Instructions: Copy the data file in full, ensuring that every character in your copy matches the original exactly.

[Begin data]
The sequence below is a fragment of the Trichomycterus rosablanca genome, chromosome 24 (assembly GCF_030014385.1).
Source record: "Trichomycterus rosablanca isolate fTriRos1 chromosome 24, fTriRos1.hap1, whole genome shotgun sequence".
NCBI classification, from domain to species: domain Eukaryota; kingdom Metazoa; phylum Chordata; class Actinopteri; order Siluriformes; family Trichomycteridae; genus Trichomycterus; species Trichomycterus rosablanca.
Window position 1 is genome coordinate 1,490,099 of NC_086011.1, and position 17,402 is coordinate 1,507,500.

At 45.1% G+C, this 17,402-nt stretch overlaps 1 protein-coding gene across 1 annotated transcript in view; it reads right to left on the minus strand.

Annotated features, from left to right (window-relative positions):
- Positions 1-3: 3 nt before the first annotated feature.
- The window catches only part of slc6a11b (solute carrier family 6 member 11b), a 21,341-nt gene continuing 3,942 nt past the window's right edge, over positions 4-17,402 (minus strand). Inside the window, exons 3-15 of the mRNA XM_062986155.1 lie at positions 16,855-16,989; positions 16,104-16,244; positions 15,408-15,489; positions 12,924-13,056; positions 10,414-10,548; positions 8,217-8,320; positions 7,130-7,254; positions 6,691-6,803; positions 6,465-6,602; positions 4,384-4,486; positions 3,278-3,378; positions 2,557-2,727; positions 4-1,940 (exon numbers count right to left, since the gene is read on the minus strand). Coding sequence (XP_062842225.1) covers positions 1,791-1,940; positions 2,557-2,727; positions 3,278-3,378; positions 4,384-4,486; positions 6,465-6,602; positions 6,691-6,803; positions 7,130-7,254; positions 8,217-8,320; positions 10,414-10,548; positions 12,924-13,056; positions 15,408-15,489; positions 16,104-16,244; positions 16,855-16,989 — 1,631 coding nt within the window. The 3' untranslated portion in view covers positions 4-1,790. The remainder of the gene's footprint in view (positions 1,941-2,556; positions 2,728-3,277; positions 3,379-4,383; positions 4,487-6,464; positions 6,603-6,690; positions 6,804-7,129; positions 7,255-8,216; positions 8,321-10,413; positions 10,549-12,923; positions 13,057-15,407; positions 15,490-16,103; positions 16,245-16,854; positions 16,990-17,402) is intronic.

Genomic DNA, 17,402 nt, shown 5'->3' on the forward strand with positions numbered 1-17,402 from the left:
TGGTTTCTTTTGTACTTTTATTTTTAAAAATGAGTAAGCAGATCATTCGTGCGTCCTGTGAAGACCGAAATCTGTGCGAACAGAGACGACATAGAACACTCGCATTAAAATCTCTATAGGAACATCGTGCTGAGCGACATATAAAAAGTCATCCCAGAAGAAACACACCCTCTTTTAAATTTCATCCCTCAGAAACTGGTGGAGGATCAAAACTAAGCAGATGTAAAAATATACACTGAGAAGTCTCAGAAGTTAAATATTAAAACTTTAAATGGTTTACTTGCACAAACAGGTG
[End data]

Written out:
The sequence below is a fragment of the Trichomycterus rosablanca genome, chromosome 24 (assembly GCF_030014385.1).
Source record: "Trichomycterus rosablanca isolate fTriRos1 chromosome 24, fTriRos1.hap1, whole genome shotgun sequence".
NCBI classification, from domain to species: domain Eukaryota; kingdom Metazoa; phylum Chordata; class Actinopteri; order Siluriformes; family Trichomycteridae; genus Trichomycterus; species Trichomycterus rosablanca.
Window position 1 is genome coordinate 1,490,099 of NC_086011.1, and position 17,402 is coordinate 1,507,500.

At 45.1% G+C, this 17,402-nt stretch overlaps 1 protein-coding gene across 1 annotated transcript in view; it reads right to left on the minus strand.

Annotated features, from left to right (window-relative positions):
- Positions 1-3: 3 nt before the first annotated feature.
- The window catches only part of slc6a11b (solute carrier family 6 member 11b), a 21,341-nt gene continuing 3,942 nt past the window's right edge, over positions 4-17,402 (minus strand). Inside the window, exons 3-15 of the mRNA XM_062986155.1 lie at positions 16,855-16,989; positions 16,104-16,244; positions 15,408-15,489; positions 12,924-13,056; positions 10,414-10,548; positions 8,217-8,320; positions 7,130-7,254; positions 6,691-6,803; positions 6,465-6,602; positions 4,384-4,486; positions 3,278-3,378; positions 2,557-2,727; positions 4-1,940 (exon numbers count right to left, since the gene is read on the minus strand). Coding sequence (XP_062842225.1) covers positions 1,791-1,940; positions 2,557-2,727; positions 3,278-3,378; positions 4,384-4,486; positions 6,465-6,602; positions 6,691-6,803; positions 7,130-7,254; positions 8,217-8,320; positions 10,414-10,548; positions 12,924-13,056; positions 15,408-15,489; positions 16,104-16,244; positions 16,855-16,989 — 1,631 coding nt within the window. The 3' untranslated portion in view covers positions 4-1,790. The remainder of the gene's footprint in view (positions 1,941-2,556; positions 2,728-3,277; positions 3,379-4,383; positions 4,487-6,464; positions 6,603-6,690; positions 6,804-7,129; positions 7,255-8,216; positions 8,321-10,413; positions 10,549-12,923; positions 13,057-15,407; positions 15,490-16,103; positions 16,245-16,854; positions 16,990-17,402) is intronic.

Genomic DNA, 17,402 nt, shown 5'->3' on the forward strand with positions numbered 1-17,402 from the left:
TGGTTTCTTTTGTACTTTTATTTTTAAAAATGAGTAAGCAGATCATTCGTGCGTCCTGTGAAGACCGAAATCTGTGCGAACAGAGACGACATAGAACACTCGCATTAAAATCTCTATAGGAACATCGTGCTGAGCGACATATAAAAAGTCATCCCAGAAGAAACACACCCTCTTTTAAATTTCATCCCTCAGAAACTGGTGGAGGATCAAAACTAAGCAGATGTAAAAATATACACTGAGAAGTCTCAGAAGTTAAATATTAAAACTTTAAATGGTTTACTTGCACAAACAGGTG